2

Me and my girlfriend are currently studying in the same university and same department. We both applied couple of master's degree programs abroad.

One of the programs is in both our interest and she already got accepted for that program. I want to apply for the same program too but there is no question regarding your spouse / girlfriend etc. Should I notify the program about this in my application?

3

At best, that information would be (should be) irrelevant to them. You want to be accepted on your own merits in any case and a fair evaluation will, hopefully, assure that.

But you also need to be flexible in planning your own future. For example, if there are other universities nearby, it would be good to also make application there. Then, if you don't get accepted into the same place, your relationship can still survive.

But a relationship can, if strong, still survive a couple of years of separation.

But give it your best shot. Riding someone else's coattails isn't a strong point in your favor and people are unlikely to change relative rankings of candidates for such reasons.

And yes, it is ethical to apply to the same programs, if that is your real concern.


Let me give you a worst case scenario, though it would be unethical and I doubt that any university would follow it. But suppose you tell them and they decide not to accept you and think that she, then, won't come either. They then rescind her offer and offer it to someone else. Some programs, notably in medicine, need to fill every slot since it is expensive to run a program partially populated.

I seriously doubt this could happen, but I recommend against inserting wild cards into the decision process.

  • Thank you very much for the answer. We are both aware that we have to write our own futures and we honestly think that our relationship might not survive in the upcoming years since we will be in new environments, other country etc. We just want to be sure that it's not against ethics. – Suleyman Diaz Apr 12 '20 at 22:52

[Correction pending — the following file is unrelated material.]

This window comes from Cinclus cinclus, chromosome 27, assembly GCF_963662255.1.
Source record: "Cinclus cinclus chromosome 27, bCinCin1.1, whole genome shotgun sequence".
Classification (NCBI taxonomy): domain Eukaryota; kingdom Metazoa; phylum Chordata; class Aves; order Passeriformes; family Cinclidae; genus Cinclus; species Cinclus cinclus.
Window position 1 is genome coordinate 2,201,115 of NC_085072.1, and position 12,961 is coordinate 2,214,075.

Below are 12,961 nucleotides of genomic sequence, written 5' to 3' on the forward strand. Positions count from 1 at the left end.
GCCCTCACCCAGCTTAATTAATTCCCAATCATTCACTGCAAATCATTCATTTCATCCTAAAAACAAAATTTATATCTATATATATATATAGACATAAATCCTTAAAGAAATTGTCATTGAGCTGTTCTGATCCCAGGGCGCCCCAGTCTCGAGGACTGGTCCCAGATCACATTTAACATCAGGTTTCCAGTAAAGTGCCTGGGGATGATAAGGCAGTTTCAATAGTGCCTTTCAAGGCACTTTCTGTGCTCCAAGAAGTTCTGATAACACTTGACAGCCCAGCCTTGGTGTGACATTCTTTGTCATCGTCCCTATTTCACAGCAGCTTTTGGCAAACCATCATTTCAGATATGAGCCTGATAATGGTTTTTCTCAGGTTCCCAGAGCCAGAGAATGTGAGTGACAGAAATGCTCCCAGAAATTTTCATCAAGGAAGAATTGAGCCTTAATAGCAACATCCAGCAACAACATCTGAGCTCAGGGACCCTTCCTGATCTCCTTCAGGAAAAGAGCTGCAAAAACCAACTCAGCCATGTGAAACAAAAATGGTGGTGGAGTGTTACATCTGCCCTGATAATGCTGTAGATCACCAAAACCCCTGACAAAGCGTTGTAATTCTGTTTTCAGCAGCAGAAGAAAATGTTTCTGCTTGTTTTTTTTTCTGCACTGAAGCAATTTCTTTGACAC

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I think it is a mild positive and you should let them know. At a minimum, it shows your geographic willingness to move. Probably also some social stability. Again, very mild. But still small favorability.

Note, universities routinely find jobs for spouses of in desire professors. And corporate recruiters know that two profession families have to consider both careers when moving cities. So this is not some evil situation.

-5

Firstly, what you want to ask yourself is if you like that school that your girlfriend is going to.

You must prioritise your education before your girlfriend.

  • Is it in a decent city/area and easy to transport from an apartment/current home?
  • Have you been accepted to that school/able to go?
  • Is that school a high rated school?
  • Does that school participate in your interests (sports, programming, events etc.)?
  • Is the school specialised in your area of study?

These are some things you should consider. If the school is rubbish but you just want to be with your girlfriend I suggest you pick another school which is better.

However, if the school is decent/pretty good it's fine to go to the same school as your girlfriend, but don't just do it to be with her.

  • Welcome to Academia.SE. Note, however, that we require answers to address OP's specific question. In this case, OP asked about the ethics and whether the programs should be informed; not for general advice. Further, note that OP is asking about graduate school -- advice like "prioritize your education before your girlfriend" and to consider "sports" may be better suited for high schoolers than for adults seeking advanced degrees. – cag51 May 14 '20 at 0:45
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    Who are you to say that one must prioritise education over girlfriends??! -1. – user111388 May 14 '20 at 12:00
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    Not your place to offer this advice. -1 – 6005 May 14 '20 at 13:07

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